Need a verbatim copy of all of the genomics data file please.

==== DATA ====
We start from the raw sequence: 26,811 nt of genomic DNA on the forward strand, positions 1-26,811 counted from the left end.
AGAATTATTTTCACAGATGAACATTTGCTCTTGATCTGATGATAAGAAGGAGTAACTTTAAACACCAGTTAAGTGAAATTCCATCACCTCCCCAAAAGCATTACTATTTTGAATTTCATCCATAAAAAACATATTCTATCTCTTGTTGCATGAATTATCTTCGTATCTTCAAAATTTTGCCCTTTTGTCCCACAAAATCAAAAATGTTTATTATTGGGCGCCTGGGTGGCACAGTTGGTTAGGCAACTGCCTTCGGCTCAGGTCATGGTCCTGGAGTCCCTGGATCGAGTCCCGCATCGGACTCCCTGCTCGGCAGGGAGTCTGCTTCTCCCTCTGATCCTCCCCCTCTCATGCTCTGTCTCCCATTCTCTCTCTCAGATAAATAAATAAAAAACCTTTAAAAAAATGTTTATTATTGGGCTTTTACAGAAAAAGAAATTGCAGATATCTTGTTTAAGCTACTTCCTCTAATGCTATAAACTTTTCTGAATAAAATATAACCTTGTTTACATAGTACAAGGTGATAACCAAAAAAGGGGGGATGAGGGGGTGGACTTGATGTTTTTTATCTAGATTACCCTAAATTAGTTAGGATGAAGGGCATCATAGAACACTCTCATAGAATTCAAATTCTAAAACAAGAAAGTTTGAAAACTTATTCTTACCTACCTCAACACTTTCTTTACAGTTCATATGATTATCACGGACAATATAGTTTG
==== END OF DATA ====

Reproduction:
We start from the raw sequence: 26,811 nt of genomic DNA on the forward strand, positions 1-26,811 counted from the left end.
AGAATTATTTTCACAGATGAACATTTGCTCTTGATCTGATGATAAGAAGGAGTAACTTTAAACACCAGTTAAGTGAAATTCCATCACCTCCCCAAAAGCATTACTATTTTGAATTTCATCCATAAAAAACATATTCTATCTCTTGTTGCATGAATTATCTTCGTATCTTCAAAATTTTGCCCTTTTGTCCCACAAAATCAAAAATGTTTATTATTGGGCGCCTGGGTGGCACAGTTGGTTAGGCAACTGCCTTCGGCTCAGGTCATGGTCCTGGAGTCCCTGGATCGAGTCCCGCATCGGACTCCCTGCTCGGCAGGGAGTCTGCTTCTCCCTCTGATCCTCCCCCTCTCATGCTCTGTCTCCCATTCTCTCTCTCAGATAAATAAATAAAAAACCTTTAAAAAAATGTTTATTATTGGGCTTTTACAGAAAAAGAAATTGCAGATATCTTGTTTAAGCTACTTCCTCTAATGCTATAAACTTTTCTGAATAAAATATAACCTTGTTTACATAGTACAAGGTGATAACCAAAAAAGGGGGGATGAGGGGGTGGACTTGATGTTTTTTATCTAGATTACCCTAAATTAGTTAGGATGAAGGGCATCATAGAACACTCTCATAGAATTCAAATTCTAAAACAAGAAAGTTTGAAAACTTATTCTTACCTACCTCAACACTTTCTTTACAGTTCATATGATTATCACGGACAATATAGTTTG